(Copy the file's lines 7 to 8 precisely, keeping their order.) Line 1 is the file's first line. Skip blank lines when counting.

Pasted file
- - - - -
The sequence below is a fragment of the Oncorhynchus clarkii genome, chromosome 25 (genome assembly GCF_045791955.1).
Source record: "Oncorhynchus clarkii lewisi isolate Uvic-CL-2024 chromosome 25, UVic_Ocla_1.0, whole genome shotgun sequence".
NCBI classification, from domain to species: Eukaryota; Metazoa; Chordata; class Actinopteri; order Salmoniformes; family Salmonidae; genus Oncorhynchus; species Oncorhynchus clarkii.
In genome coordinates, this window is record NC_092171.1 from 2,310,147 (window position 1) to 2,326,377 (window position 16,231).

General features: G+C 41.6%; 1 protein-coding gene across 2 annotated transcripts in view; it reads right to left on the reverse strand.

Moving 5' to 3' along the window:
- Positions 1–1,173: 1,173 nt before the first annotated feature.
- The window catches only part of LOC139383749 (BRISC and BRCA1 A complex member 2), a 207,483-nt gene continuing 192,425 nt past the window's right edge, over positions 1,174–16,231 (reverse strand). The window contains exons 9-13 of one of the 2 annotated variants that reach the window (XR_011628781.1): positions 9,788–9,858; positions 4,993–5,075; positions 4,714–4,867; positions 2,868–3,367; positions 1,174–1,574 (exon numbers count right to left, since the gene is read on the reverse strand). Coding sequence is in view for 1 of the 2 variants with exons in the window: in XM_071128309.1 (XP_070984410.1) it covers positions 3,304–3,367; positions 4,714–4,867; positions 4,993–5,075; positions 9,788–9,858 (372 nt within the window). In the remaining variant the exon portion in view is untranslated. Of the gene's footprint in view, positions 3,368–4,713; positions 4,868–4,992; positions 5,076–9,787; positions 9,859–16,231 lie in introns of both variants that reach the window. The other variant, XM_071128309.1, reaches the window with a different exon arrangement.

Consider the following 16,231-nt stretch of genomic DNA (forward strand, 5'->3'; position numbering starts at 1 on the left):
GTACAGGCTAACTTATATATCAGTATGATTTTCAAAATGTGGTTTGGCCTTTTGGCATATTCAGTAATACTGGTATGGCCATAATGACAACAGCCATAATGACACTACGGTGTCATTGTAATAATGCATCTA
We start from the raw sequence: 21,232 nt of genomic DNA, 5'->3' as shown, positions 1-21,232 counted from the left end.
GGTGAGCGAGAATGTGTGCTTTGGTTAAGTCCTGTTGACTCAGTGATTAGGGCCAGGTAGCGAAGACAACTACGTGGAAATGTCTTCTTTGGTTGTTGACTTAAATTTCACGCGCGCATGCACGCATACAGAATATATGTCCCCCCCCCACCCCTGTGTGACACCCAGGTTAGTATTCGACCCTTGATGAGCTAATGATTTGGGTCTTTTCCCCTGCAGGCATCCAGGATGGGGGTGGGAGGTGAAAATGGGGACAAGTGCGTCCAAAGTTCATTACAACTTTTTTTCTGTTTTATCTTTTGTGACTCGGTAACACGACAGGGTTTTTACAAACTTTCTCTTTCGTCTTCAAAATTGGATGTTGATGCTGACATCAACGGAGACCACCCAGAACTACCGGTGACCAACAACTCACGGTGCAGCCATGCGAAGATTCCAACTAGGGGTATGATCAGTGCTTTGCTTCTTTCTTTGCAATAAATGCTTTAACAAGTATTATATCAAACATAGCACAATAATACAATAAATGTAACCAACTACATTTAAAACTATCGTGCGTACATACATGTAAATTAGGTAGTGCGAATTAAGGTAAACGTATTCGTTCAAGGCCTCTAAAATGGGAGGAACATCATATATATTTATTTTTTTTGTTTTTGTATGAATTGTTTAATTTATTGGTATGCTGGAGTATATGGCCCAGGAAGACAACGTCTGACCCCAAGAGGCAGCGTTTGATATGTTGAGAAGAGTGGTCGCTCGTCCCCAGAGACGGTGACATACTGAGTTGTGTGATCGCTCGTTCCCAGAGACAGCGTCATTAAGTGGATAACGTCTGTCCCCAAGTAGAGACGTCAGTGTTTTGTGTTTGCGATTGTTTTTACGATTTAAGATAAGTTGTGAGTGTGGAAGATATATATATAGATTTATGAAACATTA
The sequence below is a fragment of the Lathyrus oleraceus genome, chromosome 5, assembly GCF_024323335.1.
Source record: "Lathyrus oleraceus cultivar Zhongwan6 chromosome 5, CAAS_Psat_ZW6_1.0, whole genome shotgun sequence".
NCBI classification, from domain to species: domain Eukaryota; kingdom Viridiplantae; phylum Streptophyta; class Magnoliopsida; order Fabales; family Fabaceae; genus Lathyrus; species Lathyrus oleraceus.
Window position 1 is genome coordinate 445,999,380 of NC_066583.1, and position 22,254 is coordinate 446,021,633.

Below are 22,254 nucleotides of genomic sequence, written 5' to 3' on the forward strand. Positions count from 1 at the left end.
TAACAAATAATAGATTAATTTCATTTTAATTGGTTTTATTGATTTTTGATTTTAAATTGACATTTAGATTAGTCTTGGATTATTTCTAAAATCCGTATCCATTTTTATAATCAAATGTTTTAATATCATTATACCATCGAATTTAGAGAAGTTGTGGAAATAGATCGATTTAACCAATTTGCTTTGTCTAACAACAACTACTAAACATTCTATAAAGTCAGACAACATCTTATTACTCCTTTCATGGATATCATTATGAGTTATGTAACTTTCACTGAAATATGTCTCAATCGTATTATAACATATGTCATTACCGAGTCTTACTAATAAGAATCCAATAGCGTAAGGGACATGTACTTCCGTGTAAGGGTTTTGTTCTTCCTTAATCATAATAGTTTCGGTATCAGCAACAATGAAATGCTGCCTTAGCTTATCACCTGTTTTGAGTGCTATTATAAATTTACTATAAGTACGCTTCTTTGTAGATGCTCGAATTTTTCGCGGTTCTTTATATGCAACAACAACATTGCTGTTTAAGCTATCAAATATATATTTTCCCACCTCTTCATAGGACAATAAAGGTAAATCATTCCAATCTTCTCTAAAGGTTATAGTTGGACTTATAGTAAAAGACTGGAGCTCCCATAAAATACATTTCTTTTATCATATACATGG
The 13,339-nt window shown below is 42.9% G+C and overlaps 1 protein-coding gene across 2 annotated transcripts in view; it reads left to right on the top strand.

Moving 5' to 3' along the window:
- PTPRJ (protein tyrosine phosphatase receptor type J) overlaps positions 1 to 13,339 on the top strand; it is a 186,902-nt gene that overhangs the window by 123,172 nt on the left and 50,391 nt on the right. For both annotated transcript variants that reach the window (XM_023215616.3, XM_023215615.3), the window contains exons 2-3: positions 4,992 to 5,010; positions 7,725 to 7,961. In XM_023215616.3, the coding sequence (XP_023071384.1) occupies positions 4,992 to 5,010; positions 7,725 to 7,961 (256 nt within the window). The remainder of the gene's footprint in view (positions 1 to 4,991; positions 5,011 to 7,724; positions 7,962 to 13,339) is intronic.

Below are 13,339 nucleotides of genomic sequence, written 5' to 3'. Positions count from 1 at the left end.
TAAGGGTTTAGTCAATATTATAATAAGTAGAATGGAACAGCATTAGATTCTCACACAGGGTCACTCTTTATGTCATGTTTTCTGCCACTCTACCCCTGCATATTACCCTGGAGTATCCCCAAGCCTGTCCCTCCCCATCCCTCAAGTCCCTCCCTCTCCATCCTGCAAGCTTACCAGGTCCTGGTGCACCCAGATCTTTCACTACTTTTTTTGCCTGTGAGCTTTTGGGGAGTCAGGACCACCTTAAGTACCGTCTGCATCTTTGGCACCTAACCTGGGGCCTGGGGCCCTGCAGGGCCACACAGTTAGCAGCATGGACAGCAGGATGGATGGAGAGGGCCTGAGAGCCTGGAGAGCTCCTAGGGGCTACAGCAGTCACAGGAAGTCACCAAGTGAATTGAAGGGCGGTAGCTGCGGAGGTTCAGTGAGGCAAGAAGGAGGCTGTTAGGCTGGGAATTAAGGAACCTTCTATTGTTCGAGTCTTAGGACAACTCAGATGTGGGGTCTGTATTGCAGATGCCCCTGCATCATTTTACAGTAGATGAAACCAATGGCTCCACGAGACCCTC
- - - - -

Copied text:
- Positions 1–1,173: 1,173 nt before the first annotated feature.
- The window catches only part of LOC139383749 (BRISC and BRCA1 A complex member 2), a 207,483-nt gene continuing 192,425 nt past the window's right edge, over positions 1,174–16,231 (reverse strand). The window contains exons 9-13 of one of the 2 annotated variants that reach the window (XR_011628781.1): positions 9,788–9,858; positions 4,993–5,075; positions 4,714–4,867; positions 2,868–3,367; positions 1,174–1,574 (exon numbers count right to left, since the gene is read on the reverse strand). Coding sequence is in view for 1 of the 2 variants with exons in the window: in XM_071128309.1 (XP_070984410.1) it covers positions 3,304–3,367; positions 4,714–4,867; positions 4,993–5,075; positions 9,788–9,858 (372 nt within the window). In the remaining variant the exon portion in view is untranslated. Of the gene's footprint in view, positions 3,368–4,713; positions 4,868–4,992; positions 5,076–9,787; positions 9,859–16,231 lie in introns of both variants that reach the window. The other variant, XM_071128309.1, reaches the window with a different exon arrangement.